is working with BNIM Architects
and Sember Construction to provide reclaimed materials for the Omega Center for Sustainable Living project (OCSL). PlanetReuse will source framing, structural steel, exterior siding and sheathing for the project to help meet the U.S. Green Building Council’s LEED Platinum
standards and achieve certification as a "Living Building", an ambitious project designed with total sustainability in mind.
You can read more about the OCSL project in the attached PDF hereAbout the OCSL
An innovative educational center, the OCSL will be the first of its kind in the United States to combine the most sophisticated green building and wastewater treatment technologies under one roof. It will serve as the heart of Omega's ongoing environmental sustainability initiatives and will include the Eco Machine™ (a water garden and constructed wetland to treat our wastewater), and a classroom for visitors—students, teachers, activists, corporate executives, elected officials—who want to learn more about green building and sustainable living.
The building will be self-sustaining, featuring the latest technology in the sustainaiblity field; it will be heated and cooled by geothermal systems and use solar and photovoltaic power. It is being built to exceed both the LEED Platinum standard and achieve certification as a Living Building. It will be a model of environmental sustainability that can be seen, understood, and replicated locally and globally.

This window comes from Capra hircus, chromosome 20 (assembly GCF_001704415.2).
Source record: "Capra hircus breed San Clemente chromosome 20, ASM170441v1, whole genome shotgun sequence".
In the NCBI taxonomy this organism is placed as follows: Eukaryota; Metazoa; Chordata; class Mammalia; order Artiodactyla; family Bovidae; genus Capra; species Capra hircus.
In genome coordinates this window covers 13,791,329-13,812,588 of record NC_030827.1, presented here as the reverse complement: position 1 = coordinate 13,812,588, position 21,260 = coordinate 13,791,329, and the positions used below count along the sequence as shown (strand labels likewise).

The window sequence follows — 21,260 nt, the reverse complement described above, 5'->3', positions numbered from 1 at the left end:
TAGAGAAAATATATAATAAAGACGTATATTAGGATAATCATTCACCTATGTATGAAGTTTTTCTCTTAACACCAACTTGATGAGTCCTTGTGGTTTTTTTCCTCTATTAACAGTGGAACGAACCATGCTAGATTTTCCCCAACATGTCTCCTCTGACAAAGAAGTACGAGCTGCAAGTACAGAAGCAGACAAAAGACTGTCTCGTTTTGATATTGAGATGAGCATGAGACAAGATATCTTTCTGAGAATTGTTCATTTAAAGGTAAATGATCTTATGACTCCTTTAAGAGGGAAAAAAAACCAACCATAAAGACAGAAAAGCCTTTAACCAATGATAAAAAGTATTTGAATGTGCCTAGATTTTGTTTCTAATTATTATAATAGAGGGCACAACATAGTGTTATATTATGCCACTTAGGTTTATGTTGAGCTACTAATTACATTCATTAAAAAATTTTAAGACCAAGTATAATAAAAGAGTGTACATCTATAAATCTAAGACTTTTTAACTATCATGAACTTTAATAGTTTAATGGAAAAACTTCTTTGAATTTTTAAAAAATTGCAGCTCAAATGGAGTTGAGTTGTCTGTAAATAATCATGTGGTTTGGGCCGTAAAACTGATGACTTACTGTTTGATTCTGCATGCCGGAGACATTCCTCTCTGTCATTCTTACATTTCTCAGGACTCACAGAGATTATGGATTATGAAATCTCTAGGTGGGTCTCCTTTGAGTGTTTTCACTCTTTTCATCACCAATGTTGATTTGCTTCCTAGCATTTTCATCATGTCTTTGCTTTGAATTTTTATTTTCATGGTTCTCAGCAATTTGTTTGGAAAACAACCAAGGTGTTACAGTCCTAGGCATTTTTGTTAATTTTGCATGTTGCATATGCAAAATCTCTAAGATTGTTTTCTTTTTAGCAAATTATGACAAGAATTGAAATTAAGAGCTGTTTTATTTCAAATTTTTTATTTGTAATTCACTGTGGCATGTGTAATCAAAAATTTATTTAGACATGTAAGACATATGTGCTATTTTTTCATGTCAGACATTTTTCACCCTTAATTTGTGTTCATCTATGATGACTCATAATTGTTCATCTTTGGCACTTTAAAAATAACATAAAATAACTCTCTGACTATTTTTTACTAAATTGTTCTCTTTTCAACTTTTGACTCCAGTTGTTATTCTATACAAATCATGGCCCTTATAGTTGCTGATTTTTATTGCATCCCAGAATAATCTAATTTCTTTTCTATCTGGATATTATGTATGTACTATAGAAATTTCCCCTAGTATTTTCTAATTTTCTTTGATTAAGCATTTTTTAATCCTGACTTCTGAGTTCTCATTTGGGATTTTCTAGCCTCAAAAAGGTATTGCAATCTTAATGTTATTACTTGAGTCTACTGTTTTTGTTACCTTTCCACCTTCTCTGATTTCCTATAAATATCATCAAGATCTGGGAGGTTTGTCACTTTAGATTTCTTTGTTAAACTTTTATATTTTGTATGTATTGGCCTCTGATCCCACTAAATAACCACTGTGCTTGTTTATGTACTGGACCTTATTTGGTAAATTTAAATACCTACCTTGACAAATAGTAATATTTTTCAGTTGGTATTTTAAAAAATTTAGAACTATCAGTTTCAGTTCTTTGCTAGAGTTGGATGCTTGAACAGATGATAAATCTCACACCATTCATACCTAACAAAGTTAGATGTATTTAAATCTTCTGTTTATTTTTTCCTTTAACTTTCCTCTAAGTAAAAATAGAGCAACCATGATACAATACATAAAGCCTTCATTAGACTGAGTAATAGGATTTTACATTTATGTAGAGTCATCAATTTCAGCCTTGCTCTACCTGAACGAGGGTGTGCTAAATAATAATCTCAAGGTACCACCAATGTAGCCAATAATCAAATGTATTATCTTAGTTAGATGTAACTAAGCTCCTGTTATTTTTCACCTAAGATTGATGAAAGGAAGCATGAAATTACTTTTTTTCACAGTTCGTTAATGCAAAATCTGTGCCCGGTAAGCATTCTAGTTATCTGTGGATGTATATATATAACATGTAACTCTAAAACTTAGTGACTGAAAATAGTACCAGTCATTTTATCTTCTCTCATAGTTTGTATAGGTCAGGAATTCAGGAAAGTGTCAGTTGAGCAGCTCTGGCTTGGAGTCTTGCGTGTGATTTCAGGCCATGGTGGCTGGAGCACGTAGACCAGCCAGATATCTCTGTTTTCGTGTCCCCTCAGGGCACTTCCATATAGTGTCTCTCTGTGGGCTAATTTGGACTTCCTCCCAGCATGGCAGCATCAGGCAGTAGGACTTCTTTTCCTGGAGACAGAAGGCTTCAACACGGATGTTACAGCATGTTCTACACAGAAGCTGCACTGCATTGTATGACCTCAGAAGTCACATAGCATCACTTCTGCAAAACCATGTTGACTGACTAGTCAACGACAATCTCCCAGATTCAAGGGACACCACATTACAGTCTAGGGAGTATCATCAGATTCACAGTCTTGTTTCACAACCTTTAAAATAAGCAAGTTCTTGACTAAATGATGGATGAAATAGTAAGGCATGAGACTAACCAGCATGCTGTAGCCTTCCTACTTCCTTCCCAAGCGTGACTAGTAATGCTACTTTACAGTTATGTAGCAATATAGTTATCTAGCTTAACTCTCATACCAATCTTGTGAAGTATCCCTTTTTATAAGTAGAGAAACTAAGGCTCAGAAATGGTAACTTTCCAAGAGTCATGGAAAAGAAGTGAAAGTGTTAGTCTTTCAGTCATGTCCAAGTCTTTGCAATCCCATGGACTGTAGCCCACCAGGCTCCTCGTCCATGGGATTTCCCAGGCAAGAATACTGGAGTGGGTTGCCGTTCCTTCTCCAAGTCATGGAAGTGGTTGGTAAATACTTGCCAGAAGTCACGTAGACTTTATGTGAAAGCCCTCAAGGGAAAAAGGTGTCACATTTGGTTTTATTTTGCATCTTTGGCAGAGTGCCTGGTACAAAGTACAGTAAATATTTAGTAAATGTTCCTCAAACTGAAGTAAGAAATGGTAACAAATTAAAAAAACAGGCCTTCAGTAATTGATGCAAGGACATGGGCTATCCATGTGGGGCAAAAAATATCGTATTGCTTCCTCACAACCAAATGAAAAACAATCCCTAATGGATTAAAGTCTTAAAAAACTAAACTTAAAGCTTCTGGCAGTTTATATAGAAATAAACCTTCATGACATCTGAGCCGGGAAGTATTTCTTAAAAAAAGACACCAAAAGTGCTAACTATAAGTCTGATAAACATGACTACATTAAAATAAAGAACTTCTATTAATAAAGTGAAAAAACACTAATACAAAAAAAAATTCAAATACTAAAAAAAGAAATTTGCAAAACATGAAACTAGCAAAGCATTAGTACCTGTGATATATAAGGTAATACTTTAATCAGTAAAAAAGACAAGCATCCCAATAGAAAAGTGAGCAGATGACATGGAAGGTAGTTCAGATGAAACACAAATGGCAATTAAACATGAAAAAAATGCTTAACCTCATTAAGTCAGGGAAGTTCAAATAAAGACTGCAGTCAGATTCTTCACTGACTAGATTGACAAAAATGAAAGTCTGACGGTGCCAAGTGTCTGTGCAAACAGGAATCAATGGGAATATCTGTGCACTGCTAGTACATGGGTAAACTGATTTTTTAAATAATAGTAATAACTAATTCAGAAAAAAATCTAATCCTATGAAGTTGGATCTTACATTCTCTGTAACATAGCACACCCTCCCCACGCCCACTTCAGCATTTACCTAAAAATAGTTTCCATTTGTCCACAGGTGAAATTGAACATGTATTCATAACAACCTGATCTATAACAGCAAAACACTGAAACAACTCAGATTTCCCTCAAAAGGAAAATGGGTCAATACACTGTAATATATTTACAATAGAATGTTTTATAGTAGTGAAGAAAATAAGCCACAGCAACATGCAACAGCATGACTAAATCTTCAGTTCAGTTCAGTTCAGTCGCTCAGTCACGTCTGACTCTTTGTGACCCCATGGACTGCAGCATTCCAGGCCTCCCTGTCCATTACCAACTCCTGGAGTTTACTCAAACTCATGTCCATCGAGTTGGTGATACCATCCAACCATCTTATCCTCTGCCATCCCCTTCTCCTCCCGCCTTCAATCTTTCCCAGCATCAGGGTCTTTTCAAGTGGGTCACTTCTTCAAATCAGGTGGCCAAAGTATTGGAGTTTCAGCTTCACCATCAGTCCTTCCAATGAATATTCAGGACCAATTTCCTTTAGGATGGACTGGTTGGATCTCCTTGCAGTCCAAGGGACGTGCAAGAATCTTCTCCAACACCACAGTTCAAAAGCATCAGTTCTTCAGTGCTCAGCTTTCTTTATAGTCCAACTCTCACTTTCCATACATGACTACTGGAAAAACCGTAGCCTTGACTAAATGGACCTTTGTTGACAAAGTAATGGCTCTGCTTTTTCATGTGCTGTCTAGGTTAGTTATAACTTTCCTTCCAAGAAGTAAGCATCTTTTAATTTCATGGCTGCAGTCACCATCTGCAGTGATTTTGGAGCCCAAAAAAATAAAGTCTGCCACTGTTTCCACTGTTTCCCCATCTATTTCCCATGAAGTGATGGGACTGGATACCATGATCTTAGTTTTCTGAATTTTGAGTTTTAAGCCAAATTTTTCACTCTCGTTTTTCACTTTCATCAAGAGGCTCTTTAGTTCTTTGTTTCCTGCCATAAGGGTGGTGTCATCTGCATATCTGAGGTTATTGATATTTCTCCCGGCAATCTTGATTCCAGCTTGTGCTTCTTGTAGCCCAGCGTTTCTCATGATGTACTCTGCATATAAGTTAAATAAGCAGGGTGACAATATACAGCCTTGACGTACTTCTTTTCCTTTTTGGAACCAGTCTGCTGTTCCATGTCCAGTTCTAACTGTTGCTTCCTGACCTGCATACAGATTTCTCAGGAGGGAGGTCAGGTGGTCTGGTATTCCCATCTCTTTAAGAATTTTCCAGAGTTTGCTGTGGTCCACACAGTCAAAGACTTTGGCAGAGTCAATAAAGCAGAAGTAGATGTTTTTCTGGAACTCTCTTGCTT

The OCSL will protect our local ecosystem, preserve our freshwater resources, and serve as a community resource, demonstrating sustainability, ecological responsibility, and green alternatives, reminding all of us that if we take care of the Earth, the Earth will take care of us. About BNIM Architects and the Omega InsituteIn 2006, the Omega Institute commissioned BNIM Architects to design a new 6,200 square foot facility to serve as a new and highly sustainable wastewater filtration facility. The primary goal for this project was to overhaul the organization’s current wastewater disposal system for their 195-acre Rhinebeck campus by using alternative methods of treatment. As part of a larger effort to educate Omega Institute visitors, staff and local community on innovative wastewater strategies, Omega decided to showcase the system in a building that houses both the primary treatment cells and a classroom/laboratory. In addition to using the treated water for garden irrigation and in a greywater recovery system, Omega will use the system and building as a teaching tool in their educational program designed around the ecological impact of their campus. These classes will be offered to campus visitors, area school children, university students and other local communities. Preliminary engineering work was done for the project by John Todd Ecological Design (wastewater engineer) and Chazen Companies (civil engineer). This early investigation was invaluable to the full design team in the early design phases for the building and site.